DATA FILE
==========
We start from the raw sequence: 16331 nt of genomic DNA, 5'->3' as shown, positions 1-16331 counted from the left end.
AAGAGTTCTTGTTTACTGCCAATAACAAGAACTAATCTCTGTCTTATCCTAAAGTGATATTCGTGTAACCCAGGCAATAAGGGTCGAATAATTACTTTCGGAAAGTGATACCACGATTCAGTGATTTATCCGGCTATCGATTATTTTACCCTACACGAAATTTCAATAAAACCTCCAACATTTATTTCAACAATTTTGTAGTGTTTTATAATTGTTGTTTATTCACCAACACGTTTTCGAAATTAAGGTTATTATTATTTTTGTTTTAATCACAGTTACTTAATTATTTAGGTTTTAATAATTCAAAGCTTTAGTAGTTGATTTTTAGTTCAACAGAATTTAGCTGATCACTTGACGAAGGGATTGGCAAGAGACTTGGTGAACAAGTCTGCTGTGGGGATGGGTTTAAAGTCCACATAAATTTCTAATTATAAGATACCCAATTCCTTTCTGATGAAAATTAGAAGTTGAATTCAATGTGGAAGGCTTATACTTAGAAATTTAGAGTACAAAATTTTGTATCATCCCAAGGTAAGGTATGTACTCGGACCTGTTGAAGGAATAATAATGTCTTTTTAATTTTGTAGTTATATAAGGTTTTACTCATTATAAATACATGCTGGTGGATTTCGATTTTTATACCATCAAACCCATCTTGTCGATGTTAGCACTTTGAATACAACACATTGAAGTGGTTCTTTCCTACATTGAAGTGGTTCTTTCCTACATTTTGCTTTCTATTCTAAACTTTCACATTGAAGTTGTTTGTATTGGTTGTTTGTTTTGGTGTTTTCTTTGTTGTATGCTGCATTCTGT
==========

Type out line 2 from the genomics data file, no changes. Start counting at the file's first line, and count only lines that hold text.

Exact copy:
AAGAGTTCTTGTTTACTGCCAATAACAAGAACTAATCTCTGTCTTATCCTAAAGTGATATTCGTGTAACCCAGGCAATAAGGGTCGAATAATTACTTTCGGAAAGTGATACCACGATTCAGTGATTTATCCGGCTATCGATTATTTTACCCTACACGAAATTTCAATAAAACCTCCAACATTTATTTCAACAATTTTGTAGTGTTTTATAATTGTTGTTTATTCACCAACACGTTTTCGAAATTAAGGTTATTATTATTTTTGTTTTAATCACAGTTACTTAATTATTTAGGTTTTAATAATTCAAAGCTTTAGTAGTTGATTTTTAGTTCAACAGAATTTAGCTGATCACTTGACGAAGGGATTGGCAAGAGACTTGGTGAACAAGTCTGCTGTGGGGATGGGTTTAAAGTCCACATAAATTTCTAATTATAAGATACCCAATTCCTTTCTGATGAAAATTAGAAGTTGAATTCAATGTGGAAGGCTTATACTTAGAAATTTAGAGTACAAAATTTTGTATCATCCCAAGGTAAGGTATGTACTCGGACCTGTTGAAGGAATAATAATGTCTTTTTAATTTTGTAGTTATATAAGGTTTTACTCATTATAAATACATGCTGGTGGATTTCGATTTTTATACCATCAAACCCATCTTGTCGATGTTAGCACTTTGAATACAACACATTGAAGTGGTTCTTTCCTACATTGAAGTGGTTCTTTCCTACATTTTGCTTTCTATTCTAAACTTTCACATTGAAGTTGTTTGTATTGGTTGTTTGTTTTGGTGTTTTCTTTGTTGTATGCTGCATTCTGT